My brother’s proud crusade

Written by Tiffany Beenken

In 2009, when the majority of students at Greenwood High School voted to support a student-led prayer at graduation, my brother, Eric Workman, then 18-years-old and valedictorian of his class, contacted the ACLU of Indiana. With the help of legal director Ken Falk, a lawsuit was filed against the school corporation for violations of First Amendment rights. The graduation went ahead without school sponsored-prayer after a ruling in federal court.

As I revisit the many news articles and web documents of that episode, my emotions resurface. My brother stood up for what he believed in, but an ugly side of the surrounding community also showed its face. He received a lot of criticism and hate mail. Some threatened his life; others wrote awful, hateful words about him. At first, the entire situation was hard for me to grasp because I didn't know how to respond without becoming emotional or defensive.

No one, regardless of their religious belief, should be forced to participate in a religious exercise not of their choosing.

I was proud of Eric for all his accomplishments and excited to see him graduate as valedictorian. But I grew increasingly concerned and frightened about my brother being in the public eye over this controversial subject. With every threatening piece of hate mail, I became more nervous about the possibility of his being harmed by those aggressively angry people.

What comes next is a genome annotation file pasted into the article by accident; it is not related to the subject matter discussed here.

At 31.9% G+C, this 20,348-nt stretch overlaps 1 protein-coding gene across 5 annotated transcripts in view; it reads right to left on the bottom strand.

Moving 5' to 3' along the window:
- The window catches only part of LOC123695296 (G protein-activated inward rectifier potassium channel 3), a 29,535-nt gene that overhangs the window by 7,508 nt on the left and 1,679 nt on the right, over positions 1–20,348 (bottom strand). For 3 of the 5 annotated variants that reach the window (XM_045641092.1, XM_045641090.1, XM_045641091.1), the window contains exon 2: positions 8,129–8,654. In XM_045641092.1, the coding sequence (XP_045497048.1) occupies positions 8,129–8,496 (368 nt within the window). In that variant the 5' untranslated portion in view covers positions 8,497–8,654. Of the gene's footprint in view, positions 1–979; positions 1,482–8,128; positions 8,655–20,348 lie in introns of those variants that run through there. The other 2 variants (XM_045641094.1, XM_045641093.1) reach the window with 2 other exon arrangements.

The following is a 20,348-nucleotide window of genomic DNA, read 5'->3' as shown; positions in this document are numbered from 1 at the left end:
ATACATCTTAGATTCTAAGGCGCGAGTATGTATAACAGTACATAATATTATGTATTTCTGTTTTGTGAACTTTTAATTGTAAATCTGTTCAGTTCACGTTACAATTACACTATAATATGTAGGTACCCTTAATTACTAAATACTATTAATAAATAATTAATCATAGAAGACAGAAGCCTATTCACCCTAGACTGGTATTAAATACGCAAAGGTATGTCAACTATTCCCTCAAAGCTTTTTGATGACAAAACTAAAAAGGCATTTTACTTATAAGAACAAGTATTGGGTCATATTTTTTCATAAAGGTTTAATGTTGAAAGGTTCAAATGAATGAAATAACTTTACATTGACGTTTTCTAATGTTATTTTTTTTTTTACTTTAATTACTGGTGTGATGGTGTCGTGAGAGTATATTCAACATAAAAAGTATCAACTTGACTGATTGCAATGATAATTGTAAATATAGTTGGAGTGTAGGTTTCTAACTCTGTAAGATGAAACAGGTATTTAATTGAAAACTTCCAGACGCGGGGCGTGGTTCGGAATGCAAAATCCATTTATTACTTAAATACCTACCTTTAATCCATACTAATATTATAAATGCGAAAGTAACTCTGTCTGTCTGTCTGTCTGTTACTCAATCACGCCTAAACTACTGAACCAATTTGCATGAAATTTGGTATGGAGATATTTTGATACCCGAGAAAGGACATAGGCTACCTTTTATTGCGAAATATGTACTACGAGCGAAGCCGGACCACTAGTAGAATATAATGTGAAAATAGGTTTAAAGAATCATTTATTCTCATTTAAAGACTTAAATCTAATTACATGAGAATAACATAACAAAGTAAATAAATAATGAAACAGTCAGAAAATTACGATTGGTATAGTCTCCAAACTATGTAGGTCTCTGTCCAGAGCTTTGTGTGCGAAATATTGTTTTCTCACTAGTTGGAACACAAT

The odds were stacked against Eric when he stood at the podium on graduation day, ready to give his speech. Once he began speaking, the crowd became noisy. They started coughing to drown out his words. It felt as though no one cared; that they were focused on being hateful and rude toward this young, accomplished man. They had no interest in hearing his side – that no one, regardless of their beliefs, should be forced to participate in a religious exercise not of their choosing. The crowd was convinced my brother was wrong.

Although the angry verbal assault made me cry out of anger and sadness, it did not faze Eric. He spoke louder into the microphone, determined to stand his ground and finish his speech – which he did proudly and without regret. After the ceremony, my mom and I hugged him and cried because we were so proud. Eric was immediately approached by a reporter for a television interview. As we watched him get bombarded with questions – in spite of everything – all this proud sister could do was smile.

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